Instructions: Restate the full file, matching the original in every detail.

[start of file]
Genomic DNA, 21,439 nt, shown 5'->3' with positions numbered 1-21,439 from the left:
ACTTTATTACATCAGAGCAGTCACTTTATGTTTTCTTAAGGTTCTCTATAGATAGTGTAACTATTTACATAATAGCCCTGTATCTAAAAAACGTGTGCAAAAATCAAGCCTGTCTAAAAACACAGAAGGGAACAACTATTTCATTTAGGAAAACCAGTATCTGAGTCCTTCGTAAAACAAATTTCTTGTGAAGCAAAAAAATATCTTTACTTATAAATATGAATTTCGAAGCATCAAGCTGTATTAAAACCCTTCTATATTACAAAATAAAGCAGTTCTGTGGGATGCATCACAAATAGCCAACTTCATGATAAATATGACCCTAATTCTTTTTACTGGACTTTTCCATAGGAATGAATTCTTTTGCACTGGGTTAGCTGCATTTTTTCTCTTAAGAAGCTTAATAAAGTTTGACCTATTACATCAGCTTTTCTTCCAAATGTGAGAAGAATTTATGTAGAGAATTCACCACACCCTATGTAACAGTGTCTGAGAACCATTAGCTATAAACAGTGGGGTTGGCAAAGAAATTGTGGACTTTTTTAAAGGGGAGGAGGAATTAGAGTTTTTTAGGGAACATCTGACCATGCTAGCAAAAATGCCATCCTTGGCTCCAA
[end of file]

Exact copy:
Genomic DNA, 21,439 nt, shown 5'->3' with positions numbered 1-21,439 from the left:
ACTTTATTACATCAGAGCAGTCACTTTATGTTTTCTTAAGGTTCTCTATAGATAGTGTAACTATTTACATAATAGCCCTGTATCTAAAAAACGTGTGCAAAAATCAAGCCTGTCTAAAAACACAGAAGGGAACAACTATTTCATTTAGGAAAACCAGTATCTGAGTCCTTCGTAAAACAAATTTCTTGTGAAGCAAAAAAATATCTTTACTTATAAATATGAATTTCGAAGCATCAAGCTGTATTAAAACCCTTCTATATTACAAAATAAAGCAGTTCTGTGGGATGCATCACAAATAGCCAACTTCATGATAAATATGACCCTAATTCTTTTTACTGGACTTTTCCATAGGAATGAATTCTTTTGCACTGGGTTAGCTGCATTTTTTCTCTTAAGAAGCTTAATAAAGTTTGACCTATTACATCAGCTTTTCTTCCAAATGTGAGAAGAATTTATGTAGAGAATTCACCACACCCTATGTAACAGTGTCTGAGAACCATTAGCTATAAACAGTGGGGTTGGCAAAGAAATTGTGGACTTTTTTAAAGGGGAGGAGGAATTAGAGTTTTTTAGGGAACATCTGACCATGCTAGCAAAAATGCCATCCTTGGCTCCAA